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University Relations

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April 6, 2005
Contact: Adrian Melott, physics and astronomy, (785) 864-3037; or Dan Lara, University Relations, (785) 864-8855.

KU researchers say explosions in space may have caused extinction on Earth

LAWRENCE -- Researchers at the University of Kansas and NASA say that a mass extinction on Earth hundreds of millions of years ago could have been triggered by a star explosion called a gamma-ray burst. Although the researchers do not have direct evidence that a gamma-ray burst activated the ancient extinction, their work is based on atmospheric modeling.

Adrian Melott, KU professor of physics and astronomy; Brian Thomas, a Ph.D. candidate whom Melott advises; and Daniel Hogan, Leawood senior in physics, joined Charles Jackman of the NASA Goddard Space Flight Laboratory, Greenbelt, Md., in the discovery. A scientific paper describing their findings appears in Astrophysical Journal Letters. Thomas is the lead author of the paper.

The researchers calculated that gamma-ray radiation from a relatively nearby star explosion, hitting the earth for only 10 seconds, could deplete up to half of the atmosphere's protective ozone layer. Recovery could take at least five years. With the ozone layer damaged, ultraviolet radiation from the sun could kill much of the life on land and near the surface of oceans and lakes, and disrupt the food chain.

Gamma-ray bursts in our Milky Way galaxy are rare, but the researchers estimate that at least one nearby likely hit the earth in the past billion years. Life on Earth is thought to have appeared at least 3.5 billion years ago.

"A gamma-ray burst originating within 6,000 light years from Earth would have a devastating effect on life," Melott said. "We don't know exactly when one came, but we're rather sure it did come -- and left its mark. What's most surprising is that just a 10-second burst can cause years of devastating ozone damage."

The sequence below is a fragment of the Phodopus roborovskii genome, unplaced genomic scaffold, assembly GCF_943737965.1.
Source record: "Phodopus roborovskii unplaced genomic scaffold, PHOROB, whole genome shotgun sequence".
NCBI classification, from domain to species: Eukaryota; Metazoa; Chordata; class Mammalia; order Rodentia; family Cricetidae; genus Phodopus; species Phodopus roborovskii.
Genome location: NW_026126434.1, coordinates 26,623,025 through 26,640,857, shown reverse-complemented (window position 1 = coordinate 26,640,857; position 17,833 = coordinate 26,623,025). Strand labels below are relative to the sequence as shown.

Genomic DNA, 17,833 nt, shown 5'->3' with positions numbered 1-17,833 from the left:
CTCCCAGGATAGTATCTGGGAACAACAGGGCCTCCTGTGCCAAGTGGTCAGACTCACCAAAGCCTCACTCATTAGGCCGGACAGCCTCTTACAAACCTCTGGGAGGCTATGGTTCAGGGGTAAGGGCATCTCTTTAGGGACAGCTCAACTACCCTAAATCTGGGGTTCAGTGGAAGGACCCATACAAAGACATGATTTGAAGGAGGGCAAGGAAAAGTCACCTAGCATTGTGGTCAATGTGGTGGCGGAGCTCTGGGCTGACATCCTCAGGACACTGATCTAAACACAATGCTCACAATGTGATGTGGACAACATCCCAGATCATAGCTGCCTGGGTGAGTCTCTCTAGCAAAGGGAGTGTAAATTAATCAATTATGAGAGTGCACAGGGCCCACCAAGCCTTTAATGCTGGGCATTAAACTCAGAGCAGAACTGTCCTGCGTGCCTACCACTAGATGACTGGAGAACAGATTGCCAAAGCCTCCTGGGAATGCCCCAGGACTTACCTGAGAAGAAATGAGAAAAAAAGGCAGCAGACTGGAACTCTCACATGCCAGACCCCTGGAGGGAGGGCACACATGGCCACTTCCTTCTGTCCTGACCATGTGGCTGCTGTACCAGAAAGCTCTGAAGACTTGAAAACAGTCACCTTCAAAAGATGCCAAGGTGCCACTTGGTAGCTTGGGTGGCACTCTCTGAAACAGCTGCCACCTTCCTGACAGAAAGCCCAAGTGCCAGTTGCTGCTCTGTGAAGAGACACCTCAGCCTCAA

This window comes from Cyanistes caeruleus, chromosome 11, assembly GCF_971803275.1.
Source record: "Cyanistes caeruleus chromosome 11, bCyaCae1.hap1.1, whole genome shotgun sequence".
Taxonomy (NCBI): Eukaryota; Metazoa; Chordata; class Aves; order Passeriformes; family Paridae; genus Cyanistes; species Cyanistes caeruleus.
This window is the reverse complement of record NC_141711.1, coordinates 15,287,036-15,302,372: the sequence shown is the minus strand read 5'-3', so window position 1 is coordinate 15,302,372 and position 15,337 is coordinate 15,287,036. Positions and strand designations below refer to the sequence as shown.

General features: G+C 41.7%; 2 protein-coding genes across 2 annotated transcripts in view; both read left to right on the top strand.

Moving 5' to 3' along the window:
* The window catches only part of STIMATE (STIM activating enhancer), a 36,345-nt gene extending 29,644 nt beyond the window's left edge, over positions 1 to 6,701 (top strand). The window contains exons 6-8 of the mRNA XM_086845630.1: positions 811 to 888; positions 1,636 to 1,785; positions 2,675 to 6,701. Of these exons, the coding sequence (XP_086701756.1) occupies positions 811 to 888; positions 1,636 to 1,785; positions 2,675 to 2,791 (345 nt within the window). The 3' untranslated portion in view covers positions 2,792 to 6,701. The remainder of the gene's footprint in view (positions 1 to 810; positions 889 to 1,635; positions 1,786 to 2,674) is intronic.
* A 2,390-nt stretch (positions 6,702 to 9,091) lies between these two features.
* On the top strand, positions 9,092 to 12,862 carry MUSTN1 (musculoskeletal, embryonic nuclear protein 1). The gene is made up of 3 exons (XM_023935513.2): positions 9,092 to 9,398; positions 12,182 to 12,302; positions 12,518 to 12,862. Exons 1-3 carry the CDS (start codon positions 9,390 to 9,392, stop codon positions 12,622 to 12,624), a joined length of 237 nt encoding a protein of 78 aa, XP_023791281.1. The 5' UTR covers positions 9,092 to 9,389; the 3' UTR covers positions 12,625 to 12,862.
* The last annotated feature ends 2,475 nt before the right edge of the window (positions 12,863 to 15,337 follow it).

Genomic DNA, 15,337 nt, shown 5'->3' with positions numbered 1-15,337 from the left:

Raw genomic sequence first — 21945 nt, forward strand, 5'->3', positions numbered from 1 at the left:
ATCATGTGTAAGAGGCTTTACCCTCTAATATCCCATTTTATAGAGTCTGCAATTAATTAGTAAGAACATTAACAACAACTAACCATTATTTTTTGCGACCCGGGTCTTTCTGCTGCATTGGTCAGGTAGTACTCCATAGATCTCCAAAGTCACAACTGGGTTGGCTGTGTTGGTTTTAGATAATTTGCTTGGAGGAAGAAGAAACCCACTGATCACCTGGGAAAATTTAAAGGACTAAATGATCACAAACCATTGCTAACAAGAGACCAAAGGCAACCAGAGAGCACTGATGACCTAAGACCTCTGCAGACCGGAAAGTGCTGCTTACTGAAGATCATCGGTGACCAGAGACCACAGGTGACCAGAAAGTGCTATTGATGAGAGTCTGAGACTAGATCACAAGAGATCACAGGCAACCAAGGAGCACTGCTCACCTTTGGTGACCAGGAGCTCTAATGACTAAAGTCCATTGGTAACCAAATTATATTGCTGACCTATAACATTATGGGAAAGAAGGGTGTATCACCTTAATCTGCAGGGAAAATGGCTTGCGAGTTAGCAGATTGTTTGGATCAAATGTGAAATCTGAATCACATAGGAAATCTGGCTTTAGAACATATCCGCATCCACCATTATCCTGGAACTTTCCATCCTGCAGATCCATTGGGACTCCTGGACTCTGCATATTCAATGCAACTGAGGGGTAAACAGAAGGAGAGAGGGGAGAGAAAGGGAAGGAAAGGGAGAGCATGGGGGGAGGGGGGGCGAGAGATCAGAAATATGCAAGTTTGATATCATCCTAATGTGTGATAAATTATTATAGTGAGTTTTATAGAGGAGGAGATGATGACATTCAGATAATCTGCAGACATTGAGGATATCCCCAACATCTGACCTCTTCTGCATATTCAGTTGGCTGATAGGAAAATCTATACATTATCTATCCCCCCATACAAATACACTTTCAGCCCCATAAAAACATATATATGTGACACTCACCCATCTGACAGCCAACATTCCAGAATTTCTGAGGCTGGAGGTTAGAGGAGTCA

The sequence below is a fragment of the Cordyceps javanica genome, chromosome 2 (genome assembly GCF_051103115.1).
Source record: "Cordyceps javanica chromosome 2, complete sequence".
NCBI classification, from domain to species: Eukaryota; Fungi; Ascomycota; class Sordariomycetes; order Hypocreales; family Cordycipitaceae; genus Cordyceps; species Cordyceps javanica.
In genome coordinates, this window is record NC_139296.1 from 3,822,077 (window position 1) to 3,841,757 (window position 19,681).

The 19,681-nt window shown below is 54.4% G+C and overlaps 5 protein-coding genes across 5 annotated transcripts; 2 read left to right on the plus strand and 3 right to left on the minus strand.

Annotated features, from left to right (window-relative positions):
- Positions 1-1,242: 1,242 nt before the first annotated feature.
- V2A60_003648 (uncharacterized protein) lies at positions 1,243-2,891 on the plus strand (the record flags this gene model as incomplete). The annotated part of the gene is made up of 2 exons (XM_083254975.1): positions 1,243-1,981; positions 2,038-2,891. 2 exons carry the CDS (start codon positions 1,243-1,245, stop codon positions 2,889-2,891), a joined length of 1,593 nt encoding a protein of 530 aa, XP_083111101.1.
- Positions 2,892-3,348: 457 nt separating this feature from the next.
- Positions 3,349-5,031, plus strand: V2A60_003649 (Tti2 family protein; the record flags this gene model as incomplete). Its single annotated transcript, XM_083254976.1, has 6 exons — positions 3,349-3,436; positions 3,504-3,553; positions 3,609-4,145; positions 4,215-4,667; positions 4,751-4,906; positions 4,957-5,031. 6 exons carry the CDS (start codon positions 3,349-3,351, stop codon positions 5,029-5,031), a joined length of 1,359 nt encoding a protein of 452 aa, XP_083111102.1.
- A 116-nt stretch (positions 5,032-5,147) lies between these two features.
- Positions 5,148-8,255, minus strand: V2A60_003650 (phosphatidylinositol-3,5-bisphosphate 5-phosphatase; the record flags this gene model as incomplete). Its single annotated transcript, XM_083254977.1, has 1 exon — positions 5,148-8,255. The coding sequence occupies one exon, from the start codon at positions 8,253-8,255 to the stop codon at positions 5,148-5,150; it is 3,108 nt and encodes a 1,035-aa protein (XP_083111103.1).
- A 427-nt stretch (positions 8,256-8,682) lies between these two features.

Gamma-ray bursts are the most powerful explosions known. Most originate in distant galaxies, and a large percentage likely arises from explosions of stars more than 15 times more massive than our sun. A burst creates two oppositely directed beams of gamma rays that race off into space.

A gamma-ray burst may have caused the Ordovician extinction 443 million years ago, killing 60 percent of all marine invertebrates, Thomas said. Life was largely confined to the sea, although there is evidence of primitive land plants during this period.

This research, supported by a NASA astrobiology grant, represents a thorough analysis of the "mass extinction" hypothesis first announced by members of this science team in September 2003. In the new work, the team used detailed computer models to calculate the effects of a nearby gamma-ray burst on the atmosphere and the consequences for life.

Thomas and Jackman calculated the effect of a nearby gamma-ray burst on the earth's atmosphere. Gamma rays, a high-energy form of light, can break molecular nitrogen into nitrogen atoms, which react with molecular oxygen to form nitric oxide (NO). NO will destroy ozone and produce nitrogen dioxide (NO2). NO2 will then react with atomic oxygen to reform NO. More NO means more ozone destruction. Computer models show that up to half the ozone layer is destroyed within weeks. Five years on, at least 10 percent is still destroyed.

Next, Thomas and Hogan calculated the effect of ultraviolet radiation on life. Deep-sea creatures living several feet below the water's surface would be protected. Surface-dwelling plankton and other life near the surface, however, would not survive. Plankton are the foundation of the marine food chain.

Bruce Lieberman, KU associate professor of geology, originated the idea that a gamma-ray burst specifically could have caused the great Ordovician extinction, 200 million years before the dinosaurs. An ice age is thought to have caused this extinction. But a gamma-ray burst could have caused a fast die-out early on and could have triggered the significant drop in surface temperature on Earth.

" One unknown variable is the rate of local gamma-ray bursts," Thomas said. "The bursts we detect today originated far away billions of years ago, before the earth formed. Among the billions of stars in our galaxy, there's a good chance that a massive one relatively nearby exploded and sent gamma rays our way."

The Swift mission, launched in November 2004, will help determine recent burst rates. Other team members are Claude Laird, project coordinator for the KU Center for Research, and Richard Stolarski, John Cannizzo and Neil Gehrels of NASA Goddard.

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Daniel Hogan is a Leawood senior in physics. He is the son of Patrick and Jane Hogan and is a Blue Valley North High School graduate.


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